BUS 2100 - Fundamentals of Accounting (2.0 cr)
BUS 2200 - Fundamentals of Economics (2.0 cr)
BUS 2300 - Fundamentals of Operations Management (2.0 cr)
BUS 2400 - Fundamentals of Organizational Management (2.0 cr)
BUS 2500 - Fundamentals of Applied Statistics (2.0 cr)
BUS 2600 - Fundamentals of Financial Management (2.0 cr)
BUS 2700 - Fundamentals of Marketing (2.0 cr)
BUS 2800 - Fundamentals of Human Resource Management (2.0 cr)
Entrepreneurship Core (11-12 cr)
CUE 1001 - Culture Industry and Creative Economy [GLOBAL PER] (3.0 cr)
CUE 3001 - Foundations of Cultural Entrepreneurship I (3.0 cr)
CUE 3002 - Foundations of Cultural Entrepreneurship II (3.0 cr)
Take one additional Entrepreneurship Core course:
NOTE: CUE 4096 & 4097 are only offered during the summer term.
CUE 4001 - Entrepreneurial Finance for Creative Industries (3.0 cr)
or CUE 4002 - Managing Cultural Organizations (3.0 cr)
or CUE 4003 - Entrepreneurial Ethics and Values (3.0 cr)
or CUE 4096 - Field Study (2.0 cr)
or CUE 4097 - Internship (2.0 cr)
Conceptual Competency Core (9 cr)
CUE 1111 - Creative Problem Solving (3.0 cr)
CUE 3101 - Introduction to Design Thinking and Conceptual Competencies (3.0 cr)
GEOG 2313 - Economic Geography [LE CAT6, SOC SCI] (3.0 cr)
or GEOG 3461 - Geography of Global Resources [SUSTAIN] (3.0 cr)
or CUE 32xx
or CUE 42xx
Foreign Languages and Cultural Literacy Core (3-24 cr)
Through advisement and approval by the director students select one of the following options: A) Complete the advanced level course & a 3xxx level course of a Foreign Language taught in the language from: AMIN, CHIN, FR, GER, RUSS, SPAN. B) Complete the intermediate level sequence in ONE Foreign Language & take TWO Foreign Language courses taught in English. C) Complete the beginning level sequence in TWO Foreign Languages & take TWO Foreign Language courses taught in English.
Take 3 or more credit(s) from the following:
· Students must complete at least 3 credits to satisfy this requirement. Once one of the above options is completed, students request approval from the director and submit the 'CUE lang/culture form' found here: z.umn.edu/umdclaprograms
Advanced Writing Requirement (3 cr)
WRIT 31xx - Adv Writing (3 cr)
 
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UST 1000 - UMD Seminar
Credits: 1.0 -2.0 [max 2.0]
Course Equivalencies: 02403 - EHS 1000/UST 1000
Grading Basis: A-F or Aud
Typically offered: Every Fall & Spring
Facilitates the successful transition into college learning and student life at UMD. Credit will not be granted if already received for EHS 1000.
BUS 2100 - Fundamentals of Accounting
Credits: 2.0 [max 2.0]
Grading Basis: A-F or Aud
Typically offered: Periodic Fall, Spring & Summer
Introduction to financial and managerial accounting. Basic financial statement preparation. Basic decision making by managers using financial information. prereq: CUE major or or BTAG or Business Administration Certificate or Museum Studies Certificate or college consent; this course cannot be used to fulfill a LSBE major/minor requirement.
BUS 2200 - Fundamentals of Economics
Credits: 2.0 [max 2.0]
Grading Basis: A-F or Aud
Typically offered: Periodic Fall, Spring & Summer
The course will provide a general description of the U.S. economy and an introduction to the framework used by economists to analyze economic issues. prereq: CUE major or BTAG or Business Administration Certificate or college consent; this course cannot be used to fulfill a LSBE major/minor requirement.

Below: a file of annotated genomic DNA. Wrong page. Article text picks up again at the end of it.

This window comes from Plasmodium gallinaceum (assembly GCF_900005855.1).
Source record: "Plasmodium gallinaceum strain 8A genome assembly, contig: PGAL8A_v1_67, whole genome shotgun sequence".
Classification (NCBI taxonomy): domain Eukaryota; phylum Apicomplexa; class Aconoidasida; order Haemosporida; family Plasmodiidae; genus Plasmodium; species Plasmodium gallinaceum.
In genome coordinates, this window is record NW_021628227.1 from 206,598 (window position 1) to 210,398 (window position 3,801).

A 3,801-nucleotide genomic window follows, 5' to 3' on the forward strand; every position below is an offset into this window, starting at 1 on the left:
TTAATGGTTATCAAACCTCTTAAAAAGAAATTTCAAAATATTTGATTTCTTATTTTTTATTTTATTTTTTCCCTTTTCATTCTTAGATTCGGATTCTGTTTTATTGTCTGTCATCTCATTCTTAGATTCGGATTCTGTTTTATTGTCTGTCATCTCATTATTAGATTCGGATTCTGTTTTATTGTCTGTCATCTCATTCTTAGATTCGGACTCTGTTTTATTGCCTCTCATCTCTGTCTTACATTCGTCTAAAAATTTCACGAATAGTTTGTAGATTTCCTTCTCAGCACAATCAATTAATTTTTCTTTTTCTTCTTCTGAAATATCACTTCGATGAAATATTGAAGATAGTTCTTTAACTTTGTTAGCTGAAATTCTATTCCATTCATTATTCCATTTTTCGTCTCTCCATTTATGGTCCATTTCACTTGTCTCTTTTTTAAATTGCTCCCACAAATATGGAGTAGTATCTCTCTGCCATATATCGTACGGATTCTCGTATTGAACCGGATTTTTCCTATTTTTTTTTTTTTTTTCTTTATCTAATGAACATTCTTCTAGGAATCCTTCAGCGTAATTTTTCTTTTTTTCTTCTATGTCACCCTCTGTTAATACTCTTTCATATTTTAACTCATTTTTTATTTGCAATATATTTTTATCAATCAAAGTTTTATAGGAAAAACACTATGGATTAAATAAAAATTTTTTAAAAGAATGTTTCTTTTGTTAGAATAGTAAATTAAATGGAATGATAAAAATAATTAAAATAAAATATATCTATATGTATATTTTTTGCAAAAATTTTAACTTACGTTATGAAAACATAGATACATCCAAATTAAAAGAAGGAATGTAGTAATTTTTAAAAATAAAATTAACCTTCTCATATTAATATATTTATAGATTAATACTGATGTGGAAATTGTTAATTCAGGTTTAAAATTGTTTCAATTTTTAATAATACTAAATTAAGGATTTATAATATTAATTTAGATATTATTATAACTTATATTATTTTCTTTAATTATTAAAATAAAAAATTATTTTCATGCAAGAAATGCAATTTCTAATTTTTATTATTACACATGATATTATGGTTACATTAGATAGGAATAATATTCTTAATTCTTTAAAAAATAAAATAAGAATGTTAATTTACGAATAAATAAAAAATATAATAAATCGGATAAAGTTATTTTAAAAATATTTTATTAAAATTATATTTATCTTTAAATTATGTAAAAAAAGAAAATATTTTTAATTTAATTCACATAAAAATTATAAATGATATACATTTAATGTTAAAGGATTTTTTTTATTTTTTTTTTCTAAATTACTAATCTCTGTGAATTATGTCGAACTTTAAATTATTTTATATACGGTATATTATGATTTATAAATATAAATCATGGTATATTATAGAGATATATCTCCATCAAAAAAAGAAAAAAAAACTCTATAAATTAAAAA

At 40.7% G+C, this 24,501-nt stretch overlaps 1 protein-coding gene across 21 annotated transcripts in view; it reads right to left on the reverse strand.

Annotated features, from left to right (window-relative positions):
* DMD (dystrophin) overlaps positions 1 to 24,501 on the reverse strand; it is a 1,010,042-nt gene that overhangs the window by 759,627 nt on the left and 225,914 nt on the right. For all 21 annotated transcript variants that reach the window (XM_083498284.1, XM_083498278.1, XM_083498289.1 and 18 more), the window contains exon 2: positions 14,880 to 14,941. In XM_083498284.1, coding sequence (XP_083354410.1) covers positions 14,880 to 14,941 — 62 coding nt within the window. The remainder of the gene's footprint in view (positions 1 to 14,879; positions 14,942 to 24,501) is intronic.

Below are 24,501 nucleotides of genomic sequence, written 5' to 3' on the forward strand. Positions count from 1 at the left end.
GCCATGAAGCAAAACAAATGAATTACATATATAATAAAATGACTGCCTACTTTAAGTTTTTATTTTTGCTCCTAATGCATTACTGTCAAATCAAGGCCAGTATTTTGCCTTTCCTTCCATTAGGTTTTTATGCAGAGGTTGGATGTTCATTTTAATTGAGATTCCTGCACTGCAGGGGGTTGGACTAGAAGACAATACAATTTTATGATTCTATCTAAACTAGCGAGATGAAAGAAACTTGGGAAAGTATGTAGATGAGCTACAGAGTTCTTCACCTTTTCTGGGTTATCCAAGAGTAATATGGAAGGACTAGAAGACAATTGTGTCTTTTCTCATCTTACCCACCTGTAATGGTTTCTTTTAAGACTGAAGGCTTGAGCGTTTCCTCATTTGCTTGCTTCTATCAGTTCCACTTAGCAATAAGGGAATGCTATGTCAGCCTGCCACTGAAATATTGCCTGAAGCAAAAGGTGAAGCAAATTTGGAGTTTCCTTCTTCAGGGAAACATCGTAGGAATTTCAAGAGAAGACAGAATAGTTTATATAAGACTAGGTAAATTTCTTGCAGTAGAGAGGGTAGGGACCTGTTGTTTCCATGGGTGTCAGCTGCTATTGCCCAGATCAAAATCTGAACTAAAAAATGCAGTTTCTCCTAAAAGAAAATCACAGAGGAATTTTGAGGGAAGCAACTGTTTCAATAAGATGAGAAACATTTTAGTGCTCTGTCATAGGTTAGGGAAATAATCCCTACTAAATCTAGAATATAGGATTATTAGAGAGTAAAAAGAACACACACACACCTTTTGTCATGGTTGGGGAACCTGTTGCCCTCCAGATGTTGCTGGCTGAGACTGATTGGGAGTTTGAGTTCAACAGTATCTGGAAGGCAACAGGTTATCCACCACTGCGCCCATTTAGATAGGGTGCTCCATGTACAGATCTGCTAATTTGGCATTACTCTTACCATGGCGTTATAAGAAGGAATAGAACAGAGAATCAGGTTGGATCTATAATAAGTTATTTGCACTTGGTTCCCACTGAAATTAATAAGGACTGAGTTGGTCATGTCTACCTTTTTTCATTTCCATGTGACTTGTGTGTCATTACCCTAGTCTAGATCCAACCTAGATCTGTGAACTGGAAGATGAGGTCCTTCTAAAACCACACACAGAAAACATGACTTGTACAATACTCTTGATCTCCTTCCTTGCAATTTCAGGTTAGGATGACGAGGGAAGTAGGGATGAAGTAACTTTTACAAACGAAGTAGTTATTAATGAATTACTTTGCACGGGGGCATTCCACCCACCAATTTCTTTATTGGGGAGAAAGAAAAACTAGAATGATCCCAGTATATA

BUS 2300 - Fundamentals of Operations Management
Credits: 2.0 [max 2.0]
Grading Basis: A-F or Aud
Typically offered: Periodic Fall, Spring & Summer
Introductory survey of production and operations as a functional area of management, including operations strategy and sustainability; manufacturing and service process design; project management; global supply chain, capacity and inventory management. Current industry best practices, such as lean six-sigma will also be discussed. prereq: CUE major or BTAG or Business Administration Certificate or college consent; this course cannot be used to fulfill a LSBE major/minor requirement.
BUS 2400 - Fundamentals of Organizational Management
Credits: 2.0 [max 2.0]
Grading Basis: A-F or Aud
Typically offered: Periodic Fall, Spring & Summer
This course presents students with a broad introduction to management processes and the complex world of managing in today's business environment. Topics include what managers do and skills they must possess to achieve organizational objectives, the management functions of planning, organizing, leading, and controlling and organizational dynamics such as globalization, social responsibility, and change. prereq: CUE major or BTAG or Business Administration Certificate or Museum Studies Certificate or college consent; this course cannot be used to fulfill a LSBE major/minor requirement.
BUS 2500 - Fundamentals of Applied Statistics
Credits: 2.0 [max 2.0]
Grading Basis: A-F or Aud
Typically offered: Periodic Fall, Spring & Summer
This course introduces students to the fundamental of modern business statistics. Emphasis is on application of the statistical concepts to decision making in an uncertain environment. Topics include summary statistics, probability distributions and statistical inference. which includes estimation, hypothesis testing and regression analysis. The application of computers in statistical analysis is introduced. prereq: CUE major or Business Administration Certificate or BTAG or college consent; this course cannot be used to fulfill a LSBE major/minor requirement.
BUS 2600 - Fundamentals of Financial Management
Credits: 2.0 [max 2.0]
Grading Basis: A-F or Aud
Typically offered: Periodic Fall, Spring & Summer